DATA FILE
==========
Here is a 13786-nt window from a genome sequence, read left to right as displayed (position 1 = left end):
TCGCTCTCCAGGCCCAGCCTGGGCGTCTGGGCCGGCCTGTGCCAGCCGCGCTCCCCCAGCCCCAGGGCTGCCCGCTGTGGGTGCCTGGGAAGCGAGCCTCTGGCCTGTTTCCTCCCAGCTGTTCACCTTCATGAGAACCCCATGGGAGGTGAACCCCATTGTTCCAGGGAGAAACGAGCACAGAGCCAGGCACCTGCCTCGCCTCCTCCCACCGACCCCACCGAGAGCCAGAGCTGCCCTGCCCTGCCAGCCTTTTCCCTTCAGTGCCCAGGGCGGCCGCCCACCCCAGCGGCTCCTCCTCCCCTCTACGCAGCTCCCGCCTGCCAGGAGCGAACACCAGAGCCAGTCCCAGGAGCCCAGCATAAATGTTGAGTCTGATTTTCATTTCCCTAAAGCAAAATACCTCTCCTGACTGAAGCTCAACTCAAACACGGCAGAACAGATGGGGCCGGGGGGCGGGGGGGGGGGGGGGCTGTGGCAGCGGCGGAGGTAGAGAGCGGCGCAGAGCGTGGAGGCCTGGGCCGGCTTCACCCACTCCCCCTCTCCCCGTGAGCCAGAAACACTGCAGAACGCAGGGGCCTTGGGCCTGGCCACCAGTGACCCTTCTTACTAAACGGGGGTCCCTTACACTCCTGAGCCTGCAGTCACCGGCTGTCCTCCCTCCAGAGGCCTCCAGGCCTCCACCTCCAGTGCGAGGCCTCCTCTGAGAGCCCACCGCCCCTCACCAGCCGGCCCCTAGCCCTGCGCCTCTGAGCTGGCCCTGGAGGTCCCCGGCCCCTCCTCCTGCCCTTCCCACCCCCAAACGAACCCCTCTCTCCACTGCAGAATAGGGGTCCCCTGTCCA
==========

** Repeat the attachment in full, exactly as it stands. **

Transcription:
Here is a 13786-nt window from a genome sequence, read left to right as displayed (position 1 = left end):
TCGCTCTCCAGGCCCAGCCTGGGCGTCTGGGCCGGCCTGTGCCAGCCGCGCTCCCCCAGCCCCAGGGCTGCCCGCTGTGGGTGCCTGGGAAGCGAGCCTCTGGCCTGTTTCCTCCCAGCTGTTCACCTTCATGAGAACCCCATGGGAGGTGAACCCCATTGTTCCAGGGAGAAACGAGCACAGAGCCAGGCACCTGCCTCGCCTCCTCCCACCGACCCCACCGAGAGCCAGAGCTGCCCTGCCCTGCCAGCCTTTTCCCTTCAGTGCCCAGGGCGGCCGCCCACCCCAGCGGCTCCTCCTCCCCTCTACGCAGCTCCCGCCTGCCAGGAGCGAACACCAGAGCCAGTCCCAGGAGCCCAGCATAAATGTTGAGTCTGATTTTCATTTCCCTAAAGCAAAATACCTCTCCTGACTGAAGCTCAACTCAAACACGGCAGAACAGATGGGGCCGGGGGGCGGGGGGGGGGGGGGGCTGTGGCAGCGGCGGAGGTAGAGAGCGGCGCAGAGCGTGGAGGCCTGGGCCGGCTTCACCCACTCCCCCTCTCCCCGTGAGCCAGAAACACTGCAGAACGCAGGGGCCTTGGGCCTGGCCACCAGTGACCCTTCTTACTAAACGGGGGTCCCTTACACTCCTGAGCCTGCAGTCACCGGCTGTCCTCCCTCCAGAGGCCTCCAGGCCTCCACCTCCAGTGCGAGGCCTCCTCTGAGAGCCCACCGCCCCTCACCAGCCGGCCCCTAGCCCTGCGCCTCTGAGCTGGCCCTGGAGGTCCCCGGCCCCTCCTCCTGCCCTTCCCACCCCCAAACGAACCCCTCTCTCCACTGCAGAATAGGGGTCCCCTGTCCA